As the state's first black bear season in 52 years moves closer to its scheduled fall starting date, a new poll indicates that two-thirds of Maryland residents favor hunting as a way to control the bruin population.
But animal rights groups called the poll a "sham" yesterday and vowed to stop the hunt, even going to court, if necessary.
The survey of 831 people, released yesterday by the Department of Natural Resources was requested by a task force, appointed by then-Gov. Parris N. Glendening, which recommended a limited hunt.
Support for bear hunting was even stronger in Western Maryland -- where the vast majority of the animals live -- with 78 percent of respondents in favor of a season.
The results were hailed by state wildlife managers, who say hunting is needed to slow the growth of the bear population, estimated at 266 to 437 animals, and to reduce confrontations with farmers and homeowners.
"This wasn't a survey of people who hunt. This wasn't a survey of people who oppose hunting. This is a segment of the population that sits right on the fence," said Paul Peditto, director of the DNR Wildlife and Heritage Service.
Animal rights groups disagreed.
"This was not by any means an independent survey," said Michael Markarian, president of the Silver Spring-based Fund for Animals. "The way the question was phrased was incredibly misleading. It used the strategy of first the answer, then the question."
Markarian said a rally against the hunt will be held at the governor's mansion July 24.
"We are starting to feel this as an imminent threat," he said. "We will do whatever it takes to protect the bear population from a trophy hunt. Our attorneys are looking into our options."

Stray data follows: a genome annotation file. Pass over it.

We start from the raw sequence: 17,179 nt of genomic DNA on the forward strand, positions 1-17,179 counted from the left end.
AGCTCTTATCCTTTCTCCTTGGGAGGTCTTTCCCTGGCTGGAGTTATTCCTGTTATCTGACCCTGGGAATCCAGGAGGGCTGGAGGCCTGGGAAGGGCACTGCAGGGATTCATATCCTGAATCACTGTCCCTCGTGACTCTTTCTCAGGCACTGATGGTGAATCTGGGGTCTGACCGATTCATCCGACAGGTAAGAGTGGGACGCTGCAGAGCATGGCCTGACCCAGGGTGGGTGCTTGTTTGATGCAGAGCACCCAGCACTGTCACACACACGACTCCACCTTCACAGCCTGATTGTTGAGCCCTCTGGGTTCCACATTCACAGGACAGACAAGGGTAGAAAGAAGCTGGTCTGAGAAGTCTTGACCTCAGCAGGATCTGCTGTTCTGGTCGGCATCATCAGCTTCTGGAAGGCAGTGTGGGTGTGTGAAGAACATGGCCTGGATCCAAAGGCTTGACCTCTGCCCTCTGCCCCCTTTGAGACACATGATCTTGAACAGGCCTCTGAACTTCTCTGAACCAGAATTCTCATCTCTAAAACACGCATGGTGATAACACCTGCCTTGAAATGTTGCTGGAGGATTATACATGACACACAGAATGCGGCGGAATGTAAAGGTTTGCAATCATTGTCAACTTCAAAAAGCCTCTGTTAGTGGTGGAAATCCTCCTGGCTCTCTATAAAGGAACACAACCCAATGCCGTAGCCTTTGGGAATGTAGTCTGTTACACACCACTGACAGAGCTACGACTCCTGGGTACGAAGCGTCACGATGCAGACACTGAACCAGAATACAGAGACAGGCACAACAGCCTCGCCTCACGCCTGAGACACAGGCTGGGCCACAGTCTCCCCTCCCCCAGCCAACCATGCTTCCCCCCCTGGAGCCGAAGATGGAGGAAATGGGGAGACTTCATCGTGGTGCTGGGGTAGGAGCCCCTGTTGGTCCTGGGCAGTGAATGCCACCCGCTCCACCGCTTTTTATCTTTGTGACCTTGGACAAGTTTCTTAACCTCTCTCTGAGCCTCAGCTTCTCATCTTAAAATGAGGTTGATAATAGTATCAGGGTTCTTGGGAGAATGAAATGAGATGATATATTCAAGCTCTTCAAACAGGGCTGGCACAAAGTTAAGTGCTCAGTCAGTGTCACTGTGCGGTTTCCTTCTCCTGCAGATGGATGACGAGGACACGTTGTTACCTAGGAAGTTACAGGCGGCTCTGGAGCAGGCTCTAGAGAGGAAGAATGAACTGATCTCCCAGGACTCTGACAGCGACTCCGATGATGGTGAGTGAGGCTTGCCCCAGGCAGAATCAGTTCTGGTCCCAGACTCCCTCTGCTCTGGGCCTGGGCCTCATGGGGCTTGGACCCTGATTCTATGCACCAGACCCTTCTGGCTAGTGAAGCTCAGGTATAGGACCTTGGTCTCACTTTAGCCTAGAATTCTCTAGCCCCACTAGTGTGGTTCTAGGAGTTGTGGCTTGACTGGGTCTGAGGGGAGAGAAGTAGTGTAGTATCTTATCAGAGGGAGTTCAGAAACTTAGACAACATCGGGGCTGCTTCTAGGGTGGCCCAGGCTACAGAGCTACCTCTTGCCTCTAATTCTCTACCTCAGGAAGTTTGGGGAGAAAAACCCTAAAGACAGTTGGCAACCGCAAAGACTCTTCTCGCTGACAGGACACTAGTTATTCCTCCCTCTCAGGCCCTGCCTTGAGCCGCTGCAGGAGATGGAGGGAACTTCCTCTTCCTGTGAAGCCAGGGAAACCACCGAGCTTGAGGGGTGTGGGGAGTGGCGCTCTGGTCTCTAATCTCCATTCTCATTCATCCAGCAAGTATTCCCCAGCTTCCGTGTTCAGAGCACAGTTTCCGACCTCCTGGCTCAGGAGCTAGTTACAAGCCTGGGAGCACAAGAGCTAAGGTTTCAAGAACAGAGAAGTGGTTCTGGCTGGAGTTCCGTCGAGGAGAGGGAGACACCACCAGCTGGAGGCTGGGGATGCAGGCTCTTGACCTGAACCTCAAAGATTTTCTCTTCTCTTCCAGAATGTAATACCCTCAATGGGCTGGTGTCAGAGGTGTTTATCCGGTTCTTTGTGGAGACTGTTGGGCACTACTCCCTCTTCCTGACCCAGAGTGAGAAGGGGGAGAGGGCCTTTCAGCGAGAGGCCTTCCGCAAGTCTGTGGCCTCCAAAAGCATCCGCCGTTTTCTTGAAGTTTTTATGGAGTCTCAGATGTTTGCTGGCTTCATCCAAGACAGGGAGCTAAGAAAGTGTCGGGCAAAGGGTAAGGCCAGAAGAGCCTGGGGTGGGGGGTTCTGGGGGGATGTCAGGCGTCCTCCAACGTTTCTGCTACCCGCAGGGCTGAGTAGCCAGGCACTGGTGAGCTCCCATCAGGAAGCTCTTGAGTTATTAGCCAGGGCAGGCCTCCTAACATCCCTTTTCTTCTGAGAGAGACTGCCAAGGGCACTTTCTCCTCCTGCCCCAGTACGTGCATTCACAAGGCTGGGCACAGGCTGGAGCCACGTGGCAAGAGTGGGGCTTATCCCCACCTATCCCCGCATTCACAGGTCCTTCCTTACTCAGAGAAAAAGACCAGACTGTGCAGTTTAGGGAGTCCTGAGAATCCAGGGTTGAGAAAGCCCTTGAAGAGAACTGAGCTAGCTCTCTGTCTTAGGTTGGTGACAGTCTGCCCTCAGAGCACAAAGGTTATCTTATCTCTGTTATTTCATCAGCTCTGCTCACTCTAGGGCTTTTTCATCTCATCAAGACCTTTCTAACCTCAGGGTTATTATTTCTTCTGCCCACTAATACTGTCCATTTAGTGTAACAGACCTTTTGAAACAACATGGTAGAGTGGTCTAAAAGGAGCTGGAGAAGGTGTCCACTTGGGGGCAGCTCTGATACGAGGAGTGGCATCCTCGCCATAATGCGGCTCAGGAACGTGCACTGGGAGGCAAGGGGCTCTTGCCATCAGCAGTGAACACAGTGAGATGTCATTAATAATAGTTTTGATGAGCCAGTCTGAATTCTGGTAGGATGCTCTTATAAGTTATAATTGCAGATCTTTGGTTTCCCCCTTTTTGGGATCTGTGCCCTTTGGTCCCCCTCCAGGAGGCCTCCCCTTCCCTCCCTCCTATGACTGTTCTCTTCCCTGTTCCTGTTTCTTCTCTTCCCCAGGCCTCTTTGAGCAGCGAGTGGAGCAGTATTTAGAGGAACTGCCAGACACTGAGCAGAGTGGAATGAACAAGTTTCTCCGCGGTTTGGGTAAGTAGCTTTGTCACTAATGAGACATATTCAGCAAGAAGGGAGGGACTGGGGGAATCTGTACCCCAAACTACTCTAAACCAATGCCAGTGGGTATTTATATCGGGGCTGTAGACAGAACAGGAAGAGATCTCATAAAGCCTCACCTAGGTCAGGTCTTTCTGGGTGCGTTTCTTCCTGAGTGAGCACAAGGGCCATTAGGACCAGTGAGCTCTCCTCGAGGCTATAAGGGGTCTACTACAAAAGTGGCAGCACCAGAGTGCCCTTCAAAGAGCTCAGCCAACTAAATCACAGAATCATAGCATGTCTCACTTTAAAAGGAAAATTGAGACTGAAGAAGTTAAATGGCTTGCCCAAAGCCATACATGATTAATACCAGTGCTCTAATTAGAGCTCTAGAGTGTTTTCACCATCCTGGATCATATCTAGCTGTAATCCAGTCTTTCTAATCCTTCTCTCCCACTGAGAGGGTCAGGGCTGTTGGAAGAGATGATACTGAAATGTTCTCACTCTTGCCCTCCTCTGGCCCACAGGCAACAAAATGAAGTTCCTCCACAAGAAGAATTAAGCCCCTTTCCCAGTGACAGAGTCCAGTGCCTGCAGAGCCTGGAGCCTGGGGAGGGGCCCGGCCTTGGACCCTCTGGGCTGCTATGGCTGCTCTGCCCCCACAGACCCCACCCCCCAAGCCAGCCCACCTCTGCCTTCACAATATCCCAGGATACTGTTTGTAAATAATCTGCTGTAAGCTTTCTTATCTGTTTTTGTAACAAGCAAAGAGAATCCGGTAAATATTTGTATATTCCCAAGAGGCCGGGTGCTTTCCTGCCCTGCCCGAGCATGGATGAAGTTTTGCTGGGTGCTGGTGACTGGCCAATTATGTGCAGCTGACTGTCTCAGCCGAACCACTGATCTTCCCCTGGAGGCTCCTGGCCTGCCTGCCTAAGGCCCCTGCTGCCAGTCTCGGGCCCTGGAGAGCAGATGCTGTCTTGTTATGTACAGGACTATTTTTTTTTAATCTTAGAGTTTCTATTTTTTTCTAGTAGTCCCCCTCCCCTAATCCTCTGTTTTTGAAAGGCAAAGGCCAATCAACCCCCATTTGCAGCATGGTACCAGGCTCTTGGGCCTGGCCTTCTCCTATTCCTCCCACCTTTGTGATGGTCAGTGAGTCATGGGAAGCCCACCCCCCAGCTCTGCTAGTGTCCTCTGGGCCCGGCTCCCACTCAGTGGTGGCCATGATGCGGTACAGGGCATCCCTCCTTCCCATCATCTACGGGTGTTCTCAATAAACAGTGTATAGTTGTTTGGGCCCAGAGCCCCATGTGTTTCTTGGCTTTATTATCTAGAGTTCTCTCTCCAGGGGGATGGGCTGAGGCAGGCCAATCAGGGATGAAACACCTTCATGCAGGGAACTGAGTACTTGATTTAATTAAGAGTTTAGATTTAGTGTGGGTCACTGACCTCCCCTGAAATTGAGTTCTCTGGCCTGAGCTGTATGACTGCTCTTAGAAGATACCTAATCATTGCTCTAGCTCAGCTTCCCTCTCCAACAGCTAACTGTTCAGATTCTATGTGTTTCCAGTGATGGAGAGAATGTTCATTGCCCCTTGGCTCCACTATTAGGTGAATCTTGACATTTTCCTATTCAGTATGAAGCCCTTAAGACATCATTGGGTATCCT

The poll was conducted last month by Virginia-based Responsive Management Inc., which specializes in natural resources issues and frequently works with fish and game agencies. The survey has an error rate of 3.4 percentage points.
Yesterday was the last day for public comment on the proposed 10-year bear management plan. A legislative review committee will study comments and the proposed regulations and either recommend that DNR move forward or scrap its plan.
Wildlife managers are proposing to cull 30 bears, or 8 percent, from the population with hunters chosen by lottery. The two-part season would take place Oct. 25-30 and Dec. 6-11 in Garrett County and the portion of Allegany County west of Cumberland.
Surrounding states have limited hunts, and New Jersey game commissioners lifted a 32-year ban last year and are scheduled to vote July 20 on authorizing this year's season.
Opponents say Maryland came dangerously close to killing all of its bears in the 1950s and the population is too small to justify a season.
Markarian noted that 500 people responded last year to a request for comments by the Black Bear Task Force, with hunting foes outnumbering proponents by a 5-1 margin.
But Peditto said a number of factors prove the need for a bear hunt. The number of bear-vehicle collisions has risen sharply, from five in 1993 to 38 last year. The state has about 27 bears per 100 square miles in Western Maryland -- equal to or exceeding surrounding states' numbers and more than double the estimate of 13 years ago.
Still, he said, he expects the issue will not be decided by lawmakers or wildlife managers.
"I think it's likely that we'll see a legal challenge in some form," he said.